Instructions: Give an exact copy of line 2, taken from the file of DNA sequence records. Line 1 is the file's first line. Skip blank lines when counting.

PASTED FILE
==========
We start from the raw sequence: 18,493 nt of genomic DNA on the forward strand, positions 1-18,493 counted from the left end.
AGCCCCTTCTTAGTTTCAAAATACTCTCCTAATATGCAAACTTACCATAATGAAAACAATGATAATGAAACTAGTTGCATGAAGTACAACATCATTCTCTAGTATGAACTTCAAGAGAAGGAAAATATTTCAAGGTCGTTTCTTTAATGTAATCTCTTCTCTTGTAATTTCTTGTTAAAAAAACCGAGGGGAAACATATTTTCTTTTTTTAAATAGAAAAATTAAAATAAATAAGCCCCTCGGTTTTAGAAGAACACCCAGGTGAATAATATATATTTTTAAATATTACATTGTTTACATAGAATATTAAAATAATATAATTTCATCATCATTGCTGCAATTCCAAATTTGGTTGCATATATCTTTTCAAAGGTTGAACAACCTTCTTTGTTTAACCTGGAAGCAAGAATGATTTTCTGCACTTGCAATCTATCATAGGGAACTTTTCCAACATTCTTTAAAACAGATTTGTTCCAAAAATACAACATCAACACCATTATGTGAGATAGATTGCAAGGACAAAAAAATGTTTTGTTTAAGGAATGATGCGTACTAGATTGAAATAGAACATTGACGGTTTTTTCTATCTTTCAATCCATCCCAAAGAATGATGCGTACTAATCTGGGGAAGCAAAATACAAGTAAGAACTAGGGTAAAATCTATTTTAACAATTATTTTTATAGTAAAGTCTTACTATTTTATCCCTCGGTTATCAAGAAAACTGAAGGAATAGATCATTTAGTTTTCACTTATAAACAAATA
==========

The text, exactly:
AGCCCCTTCTTAGTTTCAAAATACTCTCCTAATATGCAAACTTACCATAATGAAAACAATGATAATGAAACTAGTTGCATGAAGTACAACATCATTCTCTAGTATGAACTTCAAGAGAAGGAAAATATTTCAAGGTCGTTTCTTTAATGTAATCTCTTCTCTTGTAATTTCTTGTTAAAAAAACCGAGGGGAAACATATTTTCTTTTTTTAAATAGAAAAATTAAAATAAATAAGCCCCTCGGTTTTAGAAGAACACCCAGGTGAATAATATATATTTTTAAATATTACATTGTTTACATAGAATATTAAAATAATATAATTTCATCATCATTGCTGCAATTCCAAATTTGGTTGCATATATCTTTTCAAAGGTTGAACAACCTTCTTTGTTTAACCTGGAAGCAAGAATGATTTTCTGCACTTGCAATCTATCATAGGGAACTTTTCCAACATTCTTTAAAACAGATTTGTTCCAAAAATACAACATCAACACCATTATGTGAGATAGATTGCAAGGACAAAAAAATGTTTTGTTTAAGGAATGATGCGTACTAGATTGAAATAGAACATTGACGGTTTTTTCTATCTTTCAATCCATCCCAAAGAATGATGCGTACTAATCTGGGGAAGCAAAATACAAGTAAGAACTAGGGTAAAATCTATTTTAACAATTATTTTTATAGTAAAGTCTTACTATTTTATCCCTCGGTTATCAAGAAAACTGAAGGAATAGATCATTTAGTTTTCACTTATAAACAAATA